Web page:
Apple unveiled OS X Yosemite, the next version of its Mac operating system at WWDC 2014, due for launch later this year and officially replace the currently packaged OS X Mavericks.
But before we give you a run down of OS X Yosemite's features and highlights, here's a big announcement.
Taking a leaf straight out of the Windows launch booklet, in a breakthrough move Apple also went on to announce that OS X Yosemite will be made available to non-developers immediately through a public beta program – Apple's doing this for the first time ever. It involves signing up for a preview, non-commercial (or beta) version of OS X Yosemite for test driving on your iMacs and MacBooks (or emulators, if you so desire).
This is a great move by Apple, opening up the work-in-progress OS X Yosemite for user review and feedback for improvements. We're sure that both Apple and its community of Mac users will stand to benefit by this step into their software development cycle.
As far as the look and feel of the new OS X goes, here's the official Apple words describing the visual change:
With Yosemite, OS X has been redesigned and refined with a fresh modern look where controls are clearer, smarter and easier to understand, and streamlined toolbars put the focus on your content without compromising functionality. Translucent elements reveal additional content in your app window, provide a hint at what’s hidden behind and take on the look of your desktop. App icons have a clean, consistent design and an updated system font improves readability.
Now, to all the glitz and glamour surrounding the major talking points around OS X Yosemite, which by all impressions is the first major step on the path of integrating OS X and iOS. And it's a good one.
1) Spotlight: Launch Spotlight and it pops up right into the centre of the screen, instead of the right hand corner. What's more, it can also pull info from online sources like the App Store, Wikipedia, iTunes, Bing, Maps, etc. Definitely new and improved.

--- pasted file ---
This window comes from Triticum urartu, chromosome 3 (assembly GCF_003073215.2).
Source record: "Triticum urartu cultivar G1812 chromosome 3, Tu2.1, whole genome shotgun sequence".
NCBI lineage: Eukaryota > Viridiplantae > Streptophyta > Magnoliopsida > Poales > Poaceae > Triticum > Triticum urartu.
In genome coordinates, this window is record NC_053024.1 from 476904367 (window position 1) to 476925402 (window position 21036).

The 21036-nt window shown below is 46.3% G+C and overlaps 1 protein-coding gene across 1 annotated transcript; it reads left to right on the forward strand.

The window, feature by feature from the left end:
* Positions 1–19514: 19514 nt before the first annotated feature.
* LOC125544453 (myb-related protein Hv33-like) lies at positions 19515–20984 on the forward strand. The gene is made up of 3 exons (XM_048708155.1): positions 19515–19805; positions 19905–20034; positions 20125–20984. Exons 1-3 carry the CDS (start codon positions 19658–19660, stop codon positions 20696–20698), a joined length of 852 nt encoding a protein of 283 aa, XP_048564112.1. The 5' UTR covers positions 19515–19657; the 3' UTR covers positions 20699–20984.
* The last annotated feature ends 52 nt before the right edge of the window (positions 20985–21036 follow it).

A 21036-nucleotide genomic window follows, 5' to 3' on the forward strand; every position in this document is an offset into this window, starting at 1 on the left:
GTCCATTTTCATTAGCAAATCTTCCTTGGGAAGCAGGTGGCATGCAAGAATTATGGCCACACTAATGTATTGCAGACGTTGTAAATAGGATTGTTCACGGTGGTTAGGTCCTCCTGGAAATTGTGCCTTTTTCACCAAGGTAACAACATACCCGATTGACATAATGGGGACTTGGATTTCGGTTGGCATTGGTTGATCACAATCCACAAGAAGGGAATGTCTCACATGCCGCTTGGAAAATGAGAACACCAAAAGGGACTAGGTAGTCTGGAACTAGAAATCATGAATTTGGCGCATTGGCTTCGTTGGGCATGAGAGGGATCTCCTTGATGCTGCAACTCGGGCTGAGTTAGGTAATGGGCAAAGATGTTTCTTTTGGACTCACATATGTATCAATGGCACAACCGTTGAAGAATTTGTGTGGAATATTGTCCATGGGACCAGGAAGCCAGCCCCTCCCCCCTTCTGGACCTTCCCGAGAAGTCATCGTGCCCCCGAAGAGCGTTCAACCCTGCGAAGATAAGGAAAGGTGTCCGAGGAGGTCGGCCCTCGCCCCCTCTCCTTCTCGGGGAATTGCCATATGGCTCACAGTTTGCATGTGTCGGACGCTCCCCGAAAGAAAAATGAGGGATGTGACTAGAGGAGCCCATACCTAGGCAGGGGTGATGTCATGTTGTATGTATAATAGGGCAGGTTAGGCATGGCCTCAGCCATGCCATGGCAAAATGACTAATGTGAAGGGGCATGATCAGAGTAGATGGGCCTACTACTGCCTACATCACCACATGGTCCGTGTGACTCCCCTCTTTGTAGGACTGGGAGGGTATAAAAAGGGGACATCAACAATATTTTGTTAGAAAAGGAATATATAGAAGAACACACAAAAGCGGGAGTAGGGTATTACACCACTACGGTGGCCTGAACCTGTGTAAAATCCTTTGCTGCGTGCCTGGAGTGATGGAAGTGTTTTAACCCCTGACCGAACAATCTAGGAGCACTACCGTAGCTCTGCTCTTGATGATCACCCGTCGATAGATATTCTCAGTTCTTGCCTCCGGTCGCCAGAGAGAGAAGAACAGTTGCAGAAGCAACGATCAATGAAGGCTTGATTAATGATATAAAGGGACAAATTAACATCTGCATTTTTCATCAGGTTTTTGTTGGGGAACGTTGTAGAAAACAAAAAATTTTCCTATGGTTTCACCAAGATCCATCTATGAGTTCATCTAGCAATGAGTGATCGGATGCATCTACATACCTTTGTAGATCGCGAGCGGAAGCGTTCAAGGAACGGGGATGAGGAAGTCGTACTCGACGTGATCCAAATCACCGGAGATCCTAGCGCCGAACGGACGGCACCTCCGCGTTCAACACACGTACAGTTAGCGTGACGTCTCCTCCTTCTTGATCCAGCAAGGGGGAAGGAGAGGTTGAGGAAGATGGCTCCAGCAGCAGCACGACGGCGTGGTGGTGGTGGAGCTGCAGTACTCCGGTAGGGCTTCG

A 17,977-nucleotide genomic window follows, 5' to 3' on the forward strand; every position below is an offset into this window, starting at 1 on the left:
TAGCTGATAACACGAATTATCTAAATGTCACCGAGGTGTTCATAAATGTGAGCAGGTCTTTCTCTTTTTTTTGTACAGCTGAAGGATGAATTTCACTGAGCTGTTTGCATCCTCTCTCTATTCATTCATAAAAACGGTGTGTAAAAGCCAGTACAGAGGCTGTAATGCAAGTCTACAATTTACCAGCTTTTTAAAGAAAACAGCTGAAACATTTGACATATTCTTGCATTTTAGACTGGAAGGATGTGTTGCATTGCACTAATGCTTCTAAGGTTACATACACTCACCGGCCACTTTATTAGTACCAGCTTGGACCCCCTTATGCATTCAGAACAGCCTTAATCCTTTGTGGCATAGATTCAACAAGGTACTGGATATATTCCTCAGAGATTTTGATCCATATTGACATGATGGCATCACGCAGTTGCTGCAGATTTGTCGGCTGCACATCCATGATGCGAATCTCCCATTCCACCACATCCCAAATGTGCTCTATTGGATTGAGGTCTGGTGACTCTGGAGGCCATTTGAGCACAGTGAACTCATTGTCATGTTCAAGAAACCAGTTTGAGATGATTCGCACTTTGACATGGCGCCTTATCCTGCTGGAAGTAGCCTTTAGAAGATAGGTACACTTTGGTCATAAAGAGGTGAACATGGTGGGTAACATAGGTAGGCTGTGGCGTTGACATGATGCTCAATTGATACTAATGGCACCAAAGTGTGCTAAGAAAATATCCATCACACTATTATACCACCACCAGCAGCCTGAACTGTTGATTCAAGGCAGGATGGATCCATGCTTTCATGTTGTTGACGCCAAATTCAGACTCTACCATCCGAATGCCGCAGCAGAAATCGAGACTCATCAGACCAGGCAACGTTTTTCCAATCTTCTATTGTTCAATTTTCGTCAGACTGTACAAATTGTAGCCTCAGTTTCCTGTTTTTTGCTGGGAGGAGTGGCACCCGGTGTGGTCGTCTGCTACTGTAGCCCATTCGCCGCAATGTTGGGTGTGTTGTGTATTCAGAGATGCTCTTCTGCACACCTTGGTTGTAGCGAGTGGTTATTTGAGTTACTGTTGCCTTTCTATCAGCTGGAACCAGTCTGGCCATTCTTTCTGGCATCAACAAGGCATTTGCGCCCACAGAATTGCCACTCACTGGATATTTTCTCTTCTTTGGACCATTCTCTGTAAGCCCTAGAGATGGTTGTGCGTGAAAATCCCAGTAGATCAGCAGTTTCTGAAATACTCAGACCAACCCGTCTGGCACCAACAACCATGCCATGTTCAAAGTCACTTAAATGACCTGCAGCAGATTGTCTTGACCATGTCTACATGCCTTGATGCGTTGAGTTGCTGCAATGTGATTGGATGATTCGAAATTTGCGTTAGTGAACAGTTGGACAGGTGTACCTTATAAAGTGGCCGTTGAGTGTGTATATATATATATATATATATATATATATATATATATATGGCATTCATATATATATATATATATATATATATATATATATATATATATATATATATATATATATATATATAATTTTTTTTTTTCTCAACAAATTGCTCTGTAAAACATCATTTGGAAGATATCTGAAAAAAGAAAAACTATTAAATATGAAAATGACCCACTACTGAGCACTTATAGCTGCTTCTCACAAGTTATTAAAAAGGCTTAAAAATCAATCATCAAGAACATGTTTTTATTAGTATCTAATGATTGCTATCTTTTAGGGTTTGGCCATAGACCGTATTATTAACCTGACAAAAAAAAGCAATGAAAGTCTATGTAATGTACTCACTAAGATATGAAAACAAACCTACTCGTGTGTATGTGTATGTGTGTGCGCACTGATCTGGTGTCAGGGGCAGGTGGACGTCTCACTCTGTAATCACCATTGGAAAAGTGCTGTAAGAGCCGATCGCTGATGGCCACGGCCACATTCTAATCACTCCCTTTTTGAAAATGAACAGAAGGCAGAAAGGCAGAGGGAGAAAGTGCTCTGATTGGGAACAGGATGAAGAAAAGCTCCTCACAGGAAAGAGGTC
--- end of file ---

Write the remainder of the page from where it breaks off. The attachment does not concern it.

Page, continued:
2) Notification Center: It comes with a Today view, which gives you a quick look at everything you need to know with widgets for Calendar, Weather, Stocks, Reminders, World Clock and social networks. Great way to take a quick look at a lot of things at a glance, really useful.
3) iCloud: Finally, Apple did what it should've done with OS X Mavericks. Starting Yosemite, iCloud Drive is now integrated within the OS, giving you the ability to drop files in it and sync it across all your iCloud enabled devices. Kinda like Dropbox. Sweet convenience!
5) Mail: Nothing new seems to have happened here, apart from the fact that Apple gave its email client a very important feature in OS X Yosemite. A feature called Mail Drop allows you to easily send large videos, images or files up to 5GB from the Mail app to any email address. Woah!
6) Handoff: This is probably the most ambitious feature that we're looking forward to try out on OS X Yosemite. Handoff basically allows you to start an activity on an iOS device, leave it unfinished, and complete the activity through OS X Yosemite, or vice versa. It looks seamless from the presentation last night, and could be the major highlight of the whole OS X - iOS integration achievement.